Four more films were tossed right out of the top ten this weekend. Fox's high school comedy John Tucker Must Die fell 51% to $3M in its third frame. With a solid $35.8M, the low-budget teen hit should finish with around $40M. Fellow comedy You, Me and Dupree grossed $1.9M, down 47%, and has collected $70.8M to date. Universal's $54M pic is set to reach an impressive $74M.

Not-so-impressive results came from The Ant Bully with $1.9M and The Night Listener with $1.5M. Tumbling 52%, the Warner Bros. toon has taken in just $22.5M and will stumble to about $25M. Miramax's Robin Williams thriller has grossed a puny $6.4M for Miramax and could end up with only $8M.

With Hollywood's summer season of blockbusters coming to an end, plenty of activity was brewing over the weekend with limited release titles. ThinkFilm opened its critically-acclaimed indie Half Nelson in just two New York theaters but grossed a stellar $53,983. The R-rated drama about an inner city teacher with an addiction to crack averaged a potent $26,991 and expands to Los Angeles, San Francisco, and Washington D.C. on August 25.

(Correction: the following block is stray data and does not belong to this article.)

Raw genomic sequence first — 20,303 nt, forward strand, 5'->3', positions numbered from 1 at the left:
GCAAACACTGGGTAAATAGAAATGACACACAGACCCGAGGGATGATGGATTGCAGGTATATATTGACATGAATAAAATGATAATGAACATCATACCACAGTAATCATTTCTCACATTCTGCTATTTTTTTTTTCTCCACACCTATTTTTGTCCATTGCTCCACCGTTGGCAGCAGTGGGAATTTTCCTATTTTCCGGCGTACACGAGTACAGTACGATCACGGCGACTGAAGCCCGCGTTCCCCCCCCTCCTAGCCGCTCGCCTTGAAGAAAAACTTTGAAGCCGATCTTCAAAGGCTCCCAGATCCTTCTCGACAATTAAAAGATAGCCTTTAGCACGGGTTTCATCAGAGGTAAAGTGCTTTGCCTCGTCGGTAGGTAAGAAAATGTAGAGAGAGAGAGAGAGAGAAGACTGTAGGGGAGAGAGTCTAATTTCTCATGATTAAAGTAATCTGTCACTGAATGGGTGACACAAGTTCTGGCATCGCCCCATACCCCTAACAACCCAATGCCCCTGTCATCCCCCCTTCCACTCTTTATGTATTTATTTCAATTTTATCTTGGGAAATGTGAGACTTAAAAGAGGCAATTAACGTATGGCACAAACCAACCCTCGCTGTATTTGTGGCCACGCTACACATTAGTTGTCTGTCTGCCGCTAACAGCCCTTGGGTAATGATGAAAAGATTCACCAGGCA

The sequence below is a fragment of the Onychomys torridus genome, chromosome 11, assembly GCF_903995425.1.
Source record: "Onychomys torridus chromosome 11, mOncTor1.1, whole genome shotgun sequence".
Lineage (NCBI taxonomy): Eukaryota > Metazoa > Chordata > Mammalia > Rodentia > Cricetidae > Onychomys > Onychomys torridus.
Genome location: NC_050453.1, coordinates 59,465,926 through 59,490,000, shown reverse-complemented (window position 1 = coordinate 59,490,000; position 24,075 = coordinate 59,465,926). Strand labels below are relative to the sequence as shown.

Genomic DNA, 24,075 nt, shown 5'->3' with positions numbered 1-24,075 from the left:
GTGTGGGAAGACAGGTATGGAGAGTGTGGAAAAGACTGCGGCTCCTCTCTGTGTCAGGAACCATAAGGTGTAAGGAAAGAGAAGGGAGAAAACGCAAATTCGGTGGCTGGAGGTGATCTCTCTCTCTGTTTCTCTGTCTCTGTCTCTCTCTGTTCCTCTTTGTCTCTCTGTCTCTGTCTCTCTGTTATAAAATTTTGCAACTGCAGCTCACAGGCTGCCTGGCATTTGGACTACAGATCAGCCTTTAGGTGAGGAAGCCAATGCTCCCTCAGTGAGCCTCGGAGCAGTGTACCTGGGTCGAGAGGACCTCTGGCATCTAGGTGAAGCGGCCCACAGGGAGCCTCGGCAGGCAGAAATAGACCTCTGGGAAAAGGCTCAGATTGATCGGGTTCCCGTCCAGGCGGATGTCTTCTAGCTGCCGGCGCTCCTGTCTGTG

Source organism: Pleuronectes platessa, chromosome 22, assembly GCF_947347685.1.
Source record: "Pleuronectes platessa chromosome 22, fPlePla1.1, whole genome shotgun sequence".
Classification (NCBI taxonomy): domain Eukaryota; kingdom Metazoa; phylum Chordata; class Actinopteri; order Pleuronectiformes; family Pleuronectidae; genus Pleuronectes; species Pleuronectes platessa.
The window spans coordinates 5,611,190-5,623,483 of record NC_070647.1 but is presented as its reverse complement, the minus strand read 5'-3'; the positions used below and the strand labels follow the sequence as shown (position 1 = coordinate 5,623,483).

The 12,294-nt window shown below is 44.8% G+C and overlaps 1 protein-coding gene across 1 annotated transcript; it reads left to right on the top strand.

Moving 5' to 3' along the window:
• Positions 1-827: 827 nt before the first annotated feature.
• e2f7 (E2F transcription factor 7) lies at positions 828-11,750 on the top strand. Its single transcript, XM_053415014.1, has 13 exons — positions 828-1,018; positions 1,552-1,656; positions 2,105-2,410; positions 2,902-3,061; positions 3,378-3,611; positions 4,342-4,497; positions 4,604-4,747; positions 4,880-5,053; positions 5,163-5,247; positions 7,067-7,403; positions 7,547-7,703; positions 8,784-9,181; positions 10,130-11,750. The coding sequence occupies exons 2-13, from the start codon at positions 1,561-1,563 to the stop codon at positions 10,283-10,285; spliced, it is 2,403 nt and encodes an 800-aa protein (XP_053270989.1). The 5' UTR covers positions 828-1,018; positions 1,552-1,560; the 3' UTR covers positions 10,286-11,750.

India's Kabhi Alvida Naa Kehna (Never Say Goodbye) set a new opening weekend record for Bollywood films in North America bowing to a stellar $1.4M from 64 locations for a potent $21,122 average. The three-hour-plus extravaganza from Yash Raj Films was shot in New York City and tells of two soul mates, married to other people, who tackle the notion of true love. The previous record for a Bollywood opening was $1M for 2001's Kabhi Khushi Kabhie Gham which was also directed by Karan Johar. KANK scored the best per-theater average of any film in the Top 40.

Sony Classics premiered the Brazilian drama The House of Sand in five locations in New York and Los Angeles and grossed $33,000 for a moderate $6,600 average. The distributor's teen pregnancy drama Quinceanera widened from eight to 27 theaters in its second weekend and grossed $134,457 giving the Sundance award winner a mild $4,979 average. Total to date stands at $273,975.